Date of Award

10-2010

Document type

Thesis

Degree Name

MSc by research (Master of Science by research)

First Supervisor

Professor Seamus Cowman

Keywords

Motor Neurone Disease, Attitude to Death, Advance Directives.

Abstract

Background:The clinical management of Amyotrophic Lateral Sclerosis/Motor Neurone Disease(ALSIMND), is palliative from the time of diagnosis, and is focused on symptom control and adjustment to the progressive loss of neurological function with the certainty of early death. As treatments are limited, inevitable decisions regarding accepting of forgoing life-sustaining therapies should be made. The failure to address advance care planning and end-of-life decisions leads to unplanned interventions, particularly mechanical ventilation.

Aim: The aim of this study is to extrapolate and illuminate the lived experience for patients with ALSMND, their carers and their health-care professionals regarding end-of-life decisions and advance care directives and to identify if the experiences of the participants concur.

Methods: A qualitative hermeneutic approach, guided by the philosophy of Hans Georg Gadarner, was the chosen methodology for this study as it illuminates the meaning and understanding of the lived experience of contemplating end-of-life decisions and advance care directives for patients with ALSIMND, their carers and their healthcare professionals. Purposive sampling was used to identify participants for this study. All the participants had experience pertaining to the phenomenon under investigation and included patients with ALSIMND, their carers and their health-care professionals, including nurses, Palliative Care Consultants and Consultant Neurologists.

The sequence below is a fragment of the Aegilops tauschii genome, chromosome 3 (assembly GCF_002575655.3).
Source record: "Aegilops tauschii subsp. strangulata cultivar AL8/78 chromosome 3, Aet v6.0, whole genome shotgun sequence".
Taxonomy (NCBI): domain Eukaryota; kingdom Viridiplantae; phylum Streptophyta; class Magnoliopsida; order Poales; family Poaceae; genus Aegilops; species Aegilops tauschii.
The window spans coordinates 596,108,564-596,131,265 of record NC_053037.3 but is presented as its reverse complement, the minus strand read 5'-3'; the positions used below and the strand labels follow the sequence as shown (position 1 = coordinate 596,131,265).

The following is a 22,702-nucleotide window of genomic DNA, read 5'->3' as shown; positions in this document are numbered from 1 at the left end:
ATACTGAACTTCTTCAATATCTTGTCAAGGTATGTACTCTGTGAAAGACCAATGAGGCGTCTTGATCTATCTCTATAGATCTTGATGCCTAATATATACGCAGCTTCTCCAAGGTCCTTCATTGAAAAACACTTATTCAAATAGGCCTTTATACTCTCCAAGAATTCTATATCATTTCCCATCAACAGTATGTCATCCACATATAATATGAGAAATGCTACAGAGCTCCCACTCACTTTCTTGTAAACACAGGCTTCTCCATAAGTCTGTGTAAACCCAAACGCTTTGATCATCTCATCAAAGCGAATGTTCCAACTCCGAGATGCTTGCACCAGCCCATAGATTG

Results: The study identified the difficulties and complexities in initiating and discussing end-of-life issues for all involved. It highlighted the importance of family consensus and support throughout the disease trajectory. The study revealed that there was ambivalence regarding legalising advance care directives and that the participants had a preference for disease specific advance care directives. The study highlighted that in relation to revisiting end-of-life discussions the participants views did not concur. The health-care professionals expressed a wish to revisit end-of-life discussions periodically. However, the carers did not wish to revisit them fearing that the decisions made may be revoked. The study identified the need to improve communication between the various multidisciplinary teams. It highlighted the need to increase public information and awareness regarding end-of-life decisions and advance care directives whereby it does not have to be a sentinel event before these discussions take place. The study identified that referral to the ALSIMND clinic would result in timely and appropriate end-of-life discussions and advance care directives taking place. It identified that patients who wish to invoke an advance care directive and have their end-of-life wishes respected are completely dependent on the attending physician.

Conclusions: The discussion of end-of-life issues and advance care directives appears to be fraught with difficult challenges. The potential for conflict may lead health-care professionals to avoid open discussions and advance care planning. End-of-life decisions and advance care directives are an extremely important process that emerges in the context of the patient, carer and health-care professional relationship. This study has identified that the use of advance care directives cannot promise or guarantee patients with Amyotrophic Lateral Sclerosis/Motor Neurone Disease a say in their end-of-life care.

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Comments

A thesis submitted to the Royal College of Surgeons for the degree of Master of Science, 2010.